The most common sign of hunger is crying. But not all babies communicate in the same way. If your baby smacks their lips, sucks on their hands, or purses their lips and turns their head toward your breast, they may be hungry.

Breastfeeding Hurts

You’ve probably seen those precious Instagram shots where the mother is breastfeeding her baby in peace and comfort. However, this isn’t typically how breastfeeding goes.

Many new moms find that nursing is actually painful, especially at night. Your nipples can become sore and cracked, so be sure to apply lanolin cream after nursing or ice your breasts to relieve pain.

You’ll Be Up to Your Ears in Dirty Diapers

What goes in must come out. And boy, will your baby use up a lot of those diapers in your stockpile.

If you spent your time in the hospital resting, you probably didn’t notice just how many times your baby needed to be changed. But breastfeed newborns will wet about 5 diapers a day while formula-fed babies will wet upwards of 10 diapers per day!

And that’s only when your baby pees. You can also expect 1 to 2 poopy diapers per day for the first few days. Unfortunately, this number shoots up around the 1-week mark, where you can see 5 to 10 dirty diapers a day.

Your Baby’s Poop Will Look Odd

When changing those dirty diapers, you’ll notice that your baby’s poop looks a bit odd.

A newborn’s poop has a very loose consistency, so every dirty diaper will look like diarrhea at first. Depending on if they’re breastfed or formula-fed, it can range in appearance from a mustard to a greenish brown color. It may even look like it contains small seeds.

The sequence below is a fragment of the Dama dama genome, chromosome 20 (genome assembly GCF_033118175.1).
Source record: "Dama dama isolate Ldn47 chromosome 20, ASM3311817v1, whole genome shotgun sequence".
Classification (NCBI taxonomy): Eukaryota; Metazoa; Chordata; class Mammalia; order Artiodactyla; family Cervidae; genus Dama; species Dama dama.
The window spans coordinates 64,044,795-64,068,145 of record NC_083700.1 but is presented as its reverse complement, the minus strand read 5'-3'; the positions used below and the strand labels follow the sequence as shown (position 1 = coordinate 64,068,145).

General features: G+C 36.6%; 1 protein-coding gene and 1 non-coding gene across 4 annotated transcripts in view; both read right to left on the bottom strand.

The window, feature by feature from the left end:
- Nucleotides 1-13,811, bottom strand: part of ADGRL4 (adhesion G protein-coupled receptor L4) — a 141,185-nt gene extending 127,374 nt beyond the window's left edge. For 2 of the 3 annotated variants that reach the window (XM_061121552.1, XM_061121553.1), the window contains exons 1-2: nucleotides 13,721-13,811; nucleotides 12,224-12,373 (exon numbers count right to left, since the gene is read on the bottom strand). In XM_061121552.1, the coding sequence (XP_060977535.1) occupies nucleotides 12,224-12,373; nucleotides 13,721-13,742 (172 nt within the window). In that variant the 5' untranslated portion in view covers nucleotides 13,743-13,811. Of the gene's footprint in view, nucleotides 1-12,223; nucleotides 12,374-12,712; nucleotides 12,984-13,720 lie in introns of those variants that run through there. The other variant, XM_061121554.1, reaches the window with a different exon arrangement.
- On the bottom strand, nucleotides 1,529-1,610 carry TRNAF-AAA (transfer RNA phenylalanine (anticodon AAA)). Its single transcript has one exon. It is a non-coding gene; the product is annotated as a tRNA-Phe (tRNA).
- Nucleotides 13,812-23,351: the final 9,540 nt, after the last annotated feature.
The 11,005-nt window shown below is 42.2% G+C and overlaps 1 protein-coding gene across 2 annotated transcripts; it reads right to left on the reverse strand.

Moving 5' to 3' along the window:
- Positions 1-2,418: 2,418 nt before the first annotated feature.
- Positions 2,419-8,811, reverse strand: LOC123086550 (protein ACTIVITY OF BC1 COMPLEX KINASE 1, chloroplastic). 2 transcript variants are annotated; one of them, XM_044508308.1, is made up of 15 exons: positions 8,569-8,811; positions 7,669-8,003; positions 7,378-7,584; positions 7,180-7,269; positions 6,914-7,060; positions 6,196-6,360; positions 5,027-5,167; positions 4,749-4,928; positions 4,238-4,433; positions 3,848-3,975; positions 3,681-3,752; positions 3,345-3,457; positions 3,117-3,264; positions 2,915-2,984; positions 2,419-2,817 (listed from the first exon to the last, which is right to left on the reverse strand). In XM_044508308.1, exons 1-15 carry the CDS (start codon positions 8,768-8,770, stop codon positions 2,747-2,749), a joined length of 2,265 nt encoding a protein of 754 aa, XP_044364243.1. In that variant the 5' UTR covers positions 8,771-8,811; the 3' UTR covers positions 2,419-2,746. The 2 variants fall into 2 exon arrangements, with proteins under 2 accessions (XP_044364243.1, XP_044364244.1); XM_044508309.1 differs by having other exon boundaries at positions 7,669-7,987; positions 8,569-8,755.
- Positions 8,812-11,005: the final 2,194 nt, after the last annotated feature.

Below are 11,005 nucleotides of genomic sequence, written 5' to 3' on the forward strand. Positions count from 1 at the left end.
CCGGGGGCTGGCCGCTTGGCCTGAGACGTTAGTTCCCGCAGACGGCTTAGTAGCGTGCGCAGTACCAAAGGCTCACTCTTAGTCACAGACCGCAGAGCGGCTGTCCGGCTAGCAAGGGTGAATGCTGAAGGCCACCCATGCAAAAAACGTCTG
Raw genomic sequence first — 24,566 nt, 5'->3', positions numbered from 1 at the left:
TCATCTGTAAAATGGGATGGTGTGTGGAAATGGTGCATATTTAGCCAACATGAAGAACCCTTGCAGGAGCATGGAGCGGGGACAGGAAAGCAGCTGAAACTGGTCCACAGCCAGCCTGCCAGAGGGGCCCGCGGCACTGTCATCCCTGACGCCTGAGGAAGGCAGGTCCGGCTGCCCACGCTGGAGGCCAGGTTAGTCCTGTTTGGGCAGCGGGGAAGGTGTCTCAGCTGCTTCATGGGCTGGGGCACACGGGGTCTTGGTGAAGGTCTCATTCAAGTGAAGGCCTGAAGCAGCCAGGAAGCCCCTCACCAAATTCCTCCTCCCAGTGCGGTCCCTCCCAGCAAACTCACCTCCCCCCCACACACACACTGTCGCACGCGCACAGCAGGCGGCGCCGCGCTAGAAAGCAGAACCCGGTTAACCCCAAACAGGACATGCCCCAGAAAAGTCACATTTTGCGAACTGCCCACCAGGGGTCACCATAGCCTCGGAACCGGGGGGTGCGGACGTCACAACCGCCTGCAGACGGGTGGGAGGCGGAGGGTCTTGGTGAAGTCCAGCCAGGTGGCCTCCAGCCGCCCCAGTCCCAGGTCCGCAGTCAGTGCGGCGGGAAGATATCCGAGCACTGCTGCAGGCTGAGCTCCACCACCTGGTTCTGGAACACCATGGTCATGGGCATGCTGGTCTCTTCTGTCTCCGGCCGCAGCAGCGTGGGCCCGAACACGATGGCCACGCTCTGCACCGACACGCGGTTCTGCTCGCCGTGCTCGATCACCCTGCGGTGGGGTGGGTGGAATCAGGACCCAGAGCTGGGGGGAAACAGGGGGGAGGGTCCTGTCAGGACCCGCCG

All this is totally normal! But still, expect to have plenty of poop-related conversations with your husband during the first few days.

The Crying Isn’t at Its Worst

It’s no secret that babies cry. But many parents think that the first few days will be the loudest and then the crying will slowly taper off throughout the next few weeks and months.

But many newborns are actually fairly quiet during the first couple of days. They’ve gone through a lot, too, so you can expect that your baby will want to spend a lot of time sleeping. Some parents even have to wake their newborn up for feedings if they sleep longer than 4 hours.

Whether you have a loud or a quiet baby during that first day home, don’t expect it to stay that way. Crying increases from 2 to 8 weeks old, and they’ll cry for several hours each day during this time. Thankfully, by the 8-week mark crying should start to taper off.